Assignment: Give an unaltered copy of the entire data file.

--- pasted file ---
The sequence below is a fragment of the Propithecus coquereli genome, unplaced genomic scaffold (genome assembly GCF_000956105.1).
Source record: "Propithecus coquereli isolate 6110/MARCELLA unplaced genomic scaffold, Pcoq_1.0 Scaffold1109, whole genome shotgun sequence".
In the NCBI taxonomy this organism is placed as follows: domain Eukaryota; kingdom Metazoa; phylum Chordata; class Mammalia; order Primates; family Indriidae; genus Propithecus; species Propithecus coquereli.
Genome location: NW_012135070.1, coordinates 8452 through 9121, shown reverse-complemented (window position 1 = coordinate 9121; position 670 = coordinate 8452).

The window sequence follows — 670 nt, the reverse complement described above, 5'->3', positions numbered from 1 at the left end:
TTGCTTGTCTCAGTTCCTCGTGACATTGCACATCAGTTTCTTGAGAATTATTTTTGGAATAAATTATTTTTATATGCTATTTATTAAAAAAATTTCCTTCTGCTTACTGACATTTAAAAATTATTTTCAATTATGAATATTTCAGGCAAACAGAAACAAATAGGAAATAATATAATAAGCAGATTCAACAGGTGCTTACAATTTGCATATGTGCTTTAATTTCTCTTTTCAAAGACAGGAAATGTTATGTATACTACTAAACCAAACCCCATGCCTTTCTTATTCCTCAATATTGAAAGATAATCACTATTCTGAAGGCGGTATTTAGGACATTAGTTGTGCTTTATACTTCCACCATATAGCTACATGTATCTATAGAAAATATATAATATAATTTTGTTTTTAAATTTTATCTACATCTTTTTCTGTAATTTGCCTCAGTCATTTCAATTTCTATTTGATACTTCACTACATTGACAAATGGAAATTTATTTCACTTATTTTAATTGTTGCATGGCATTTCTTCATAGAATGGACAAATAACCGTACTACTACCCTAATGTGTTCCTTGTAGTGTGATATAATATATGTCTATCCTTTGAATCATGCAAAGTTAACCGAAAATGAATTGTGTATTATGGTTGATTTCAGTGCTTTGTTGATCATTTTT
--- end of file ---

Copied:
The sequence below is a fragment of the Propithecus coquereli genome, unplaced genomic scaffold (genome assembly GCF_000956105.1).
Source record: "Propithecus coquereli isolate 6110/MARCELLA unplaced genomic scaffold, Pcoq_1.0 Scaffold1109, whole genome shotgun sequence".
In the NCBI taxonomy this organism is placed as follows: domain Eukaryota; kingdom Metazoa; phylum Chordata; class Mammalia; order Primates; family Indriidae; genus Propithecus; species Propithecus coquereli.
Genome location: NW_012135070.1, coordinates 8452 through 9121, shown reverse-complemented (window position 1 = coordinate 9121; position 670 = coordinate 8452).

The window sequence follows — 670 nt, the reverse complement described above, 5'->3', positions numbered from 1 at the left end:
TTGCTTGTCTCAGTTCCTCGTGACATTGCACATCAGTTTCTTGAGAATTATTTTTGGAATAAATTATTTTTATATGCTATTTATTAAAAAAATTTCCTTCTGCTTACTGACATTTAAAAATTATTTTCAATTATGAATATTTCAGGCAAACAGAAACAAATAGGAAATAATATAATAAGCAGATTCAACAGGTGCTTACAATTTGCATATGTGCTTTAATTTCTCTTTTCAAAGACAGGAAATGTTATGTATACTACTAAACCAAACCCCATGCCTTTCTTATTCCTCAATATTGAAAGATAATCACTATTCTGAAGGCGGTATTTAGGACATTAGTTGTGCTTTATACTTCCACCATATAGCTACATGTATCTATAGAAAATATATAATATAATTTTGTTTTTAAATTTTATCTACATCTTTTTCTGTAATTTGCCTCAGTCATTTCAATTTCTATTTGATACTTCACTACATTGACAAATGGAAATTTATTTCACTTATTTTAATTGTTGCATGGCATTTCTTCATAGAATGGACAAATAACCGTACTACTACCCTAATGTGTTCCTTGTAGTGTGATATAATATATGTCTATCCTTTGAATCATGCAAAGTTAACCGAAAATGAATTGTGTATTATGGTTGATTTCAGTGCTTTGTTGATCATTTTT